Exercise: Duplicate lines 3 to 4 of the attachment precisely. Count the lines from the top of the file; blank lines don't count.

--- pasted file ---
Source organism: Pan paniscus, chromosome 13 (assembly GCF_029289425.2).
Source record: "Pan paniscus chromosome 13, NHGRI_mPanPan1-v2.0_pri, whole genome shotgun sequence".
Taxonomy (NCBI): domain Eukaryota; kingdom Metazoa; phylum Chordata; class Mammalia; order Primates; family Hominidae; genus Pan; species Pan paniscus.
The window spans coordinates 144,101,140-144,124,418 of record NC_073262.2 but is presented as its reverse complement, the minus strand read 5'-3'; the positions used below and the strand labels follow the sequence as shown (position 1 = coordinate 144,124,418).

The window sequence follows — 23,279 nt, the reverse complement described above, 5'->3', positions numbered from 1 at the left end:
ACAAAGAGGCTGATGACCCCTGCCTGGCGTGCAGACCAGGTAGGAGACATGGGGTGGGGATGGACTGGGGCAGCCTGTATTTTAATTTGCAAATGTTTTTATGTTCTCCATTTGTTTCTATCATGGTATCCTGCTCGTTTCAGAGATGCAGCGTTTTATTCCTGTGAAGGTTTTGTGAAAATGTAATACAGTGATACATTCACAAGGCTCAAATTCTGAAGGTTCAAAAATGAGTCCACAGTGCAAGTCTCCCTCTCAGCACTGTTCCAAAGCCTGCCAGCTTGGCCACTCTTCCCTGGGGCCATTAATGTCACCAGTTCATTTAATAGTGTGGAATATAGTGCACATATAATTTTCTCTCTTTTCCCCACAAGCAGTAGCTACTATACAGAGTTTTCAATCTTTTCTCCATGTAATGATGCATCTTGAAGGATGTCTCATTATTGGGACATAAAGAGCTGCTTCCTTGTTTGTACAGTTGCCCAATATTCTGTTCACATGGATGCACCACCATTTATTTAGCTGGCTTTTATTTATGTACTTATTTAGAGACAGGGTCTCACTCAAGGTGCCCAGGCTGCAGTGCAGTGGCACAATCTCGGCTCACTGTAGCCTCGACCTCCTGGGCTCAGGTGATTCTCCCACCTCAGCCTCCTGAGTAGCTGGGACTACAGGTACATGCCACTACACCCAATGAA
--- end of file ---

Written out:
Taxonomy (NCBI): domain Eukaryota; kingdom Metazoa; phylum Chordata; class Mammalia; order Primates; family Hominidae; genus Pan; species Pan paniscus.
The window spans coordinates 144,101,140-144,124,418 of record NC_073262.2 but is presented as its reverse complement, the minus strand read 5'-3'; the positions used below and the strand labels follow the sequence as shown (position 1 = coordinate 144,124,418).